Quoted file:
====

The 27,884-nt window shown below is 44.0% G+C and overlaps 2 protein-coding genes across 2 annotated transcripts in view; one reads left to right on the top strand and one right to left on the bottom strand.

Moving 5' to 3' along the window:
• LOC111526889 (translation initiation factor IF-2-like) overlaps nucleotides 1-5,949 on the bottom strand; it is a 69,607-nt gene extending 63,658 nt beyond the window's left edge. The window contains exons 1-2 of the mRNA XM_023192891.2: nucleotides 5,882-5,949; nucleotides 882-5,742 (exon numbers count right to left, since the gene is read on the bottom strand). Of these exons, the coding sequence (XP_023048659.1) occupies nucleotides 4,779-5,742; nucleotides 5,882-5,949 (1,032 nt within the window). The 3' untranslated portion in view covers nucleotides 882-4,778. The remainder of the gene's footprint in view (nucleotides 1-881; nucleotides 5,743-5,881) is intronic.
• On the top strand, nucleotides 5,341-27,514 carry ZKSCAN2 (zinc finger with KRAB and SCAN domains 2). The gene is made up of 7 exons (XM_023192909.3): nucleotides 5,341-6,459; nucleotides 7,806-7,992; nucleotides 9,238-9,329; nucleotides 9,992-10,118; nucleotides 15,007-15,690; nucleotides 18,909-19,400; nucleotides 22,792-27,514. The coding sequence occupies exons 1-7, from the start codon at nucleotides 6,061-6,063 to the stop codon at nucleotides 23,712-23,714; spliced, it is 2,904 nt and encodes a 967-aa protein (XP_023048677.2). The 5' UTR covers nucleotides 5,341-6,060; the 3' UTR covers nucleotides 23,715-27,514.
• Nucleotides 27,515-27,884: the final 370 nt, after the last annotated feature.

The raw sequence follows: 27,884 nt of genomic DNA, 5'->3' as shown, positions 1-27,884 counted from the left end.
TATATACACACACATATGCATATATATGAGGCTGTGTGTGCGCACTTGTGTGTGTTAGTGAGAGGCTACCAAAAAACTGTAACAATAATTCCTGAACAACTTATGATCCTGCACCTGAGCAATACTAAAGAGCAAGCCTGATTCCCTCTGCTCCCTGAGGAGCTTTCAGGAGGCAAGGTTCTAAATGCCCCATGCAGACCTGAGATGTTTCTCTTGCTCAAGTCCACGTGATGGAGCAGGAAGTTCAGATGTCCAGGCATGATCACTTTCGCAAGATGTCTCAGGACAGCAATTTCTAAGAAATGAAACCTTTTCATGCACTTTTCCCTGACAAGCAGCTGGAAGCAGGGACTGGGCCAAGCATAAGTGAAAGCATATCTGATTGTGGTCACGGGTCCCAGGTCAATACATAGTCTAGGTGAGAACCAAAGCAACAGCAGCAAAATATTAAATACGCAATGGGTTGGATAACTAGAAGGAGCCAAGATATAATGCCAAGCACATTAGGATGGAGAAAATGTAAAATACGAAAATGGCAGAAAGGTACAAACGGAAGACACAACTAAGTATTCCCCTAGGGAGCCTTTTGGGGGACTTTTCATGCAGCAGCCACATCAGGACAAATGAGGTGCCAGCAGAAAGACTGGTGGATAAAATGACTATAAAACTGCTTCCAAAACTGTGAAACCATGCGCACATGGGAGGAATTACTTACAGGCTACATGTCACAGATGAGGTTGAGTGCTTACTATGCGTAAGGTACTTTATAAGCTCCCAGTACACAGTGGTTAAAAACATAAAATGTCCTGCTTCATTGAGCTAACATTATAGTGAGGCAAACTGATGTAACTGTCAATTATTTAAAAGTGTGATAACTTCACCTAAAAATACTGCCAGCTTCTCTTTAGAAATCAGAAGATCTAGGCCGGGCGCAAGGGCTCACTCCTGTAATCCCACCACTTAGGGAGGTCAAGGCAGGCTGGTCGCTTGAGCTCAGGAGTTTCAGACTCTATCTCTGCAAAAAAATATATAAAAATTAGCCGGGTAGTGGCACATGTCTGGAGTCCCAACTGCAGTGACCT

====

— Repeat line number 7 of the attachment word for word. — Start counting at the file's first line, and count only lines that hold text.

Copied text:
TATATACACACACATATGCATATATATGAGGCTGTGTGTGCGCACTTGTGTGTGTTAGTGAGAGGCTACCAAAAAACTGTAACAATAATTCCTGAACAACTTATGATCCTGCACCTGAGCAATACTAAAGAGCAAGCCTGATTCCCTCTGCTCCCTGAGGAGCTTTCAGGAGGCAAGGTTCTAAATGCCCCATGCAGACCTGAGATGTTTCTCTTGCTCAAGTCCACGTGATGGAGCAGGAAGTTCAGATGTCCAGGCATGATCACTTTCGCAAGATGTCTCAGGACAGCAATTTCTAAGAAATGAAACCTTTTCATGCACTTTTCCCTGACAAGCAGCTGGAAGCAGGGACTGGGCCAAGCATAAGTGAAAGCATATCTGATTGTGGTCACGGGTCCCAGGTCAATACATAGTCTAGGTGAGAACCAAAGCAACAGCAGCAAAATATTAAATACGCAATGGGTTGGATAACTAGAAGGAGCCAAGATATAATGCCAAGCACATTAGGATGGAGAAAATGTAAAATACGAAAATGGCAGAAAGGTACAAACGGAAGACACAACTAAGTATTCCCCTAGGGAGCCTTTTGGGGGACTTTTCATGCAGCAGCCACATCAGGACAAATGAGGTGCCAGCAGAAAGACTGGTGGATAAAATGACTATAAAACTGCTTCCAAAACTGTGAAACCATGCGCACATGGGAGGAATTACTTACAGGCTACATGTCACAGATGAGGTTGAGTGCTTACTATGCGTAAGGTACTTTATAAGCTCCCAGTACACAGTGGTTAAAAACATAAAATGTCCTGCTTCATTGAGCTAACATTATAGTGAGGCAAACTGATGTAACTGTCAATTATTTAAAAGTGTGATAACTTCACCTAAAAATACTGCCAGCTTCTCTTTAGAAATCAGAAGATCTAGGCCGGGCGCAAGGGCTCACTCCTGTAATCCCACCACTTAGGGAGGTCAAGGCAGGCTGGTCGCTTGAGCTCAGGAGTTTCAGACTCTATCTCTGCAAAAAAATATATAAAAATTAGCCGGGTAGTGGCACATGTCTGGAGTCCCAACTGCAGTGACCT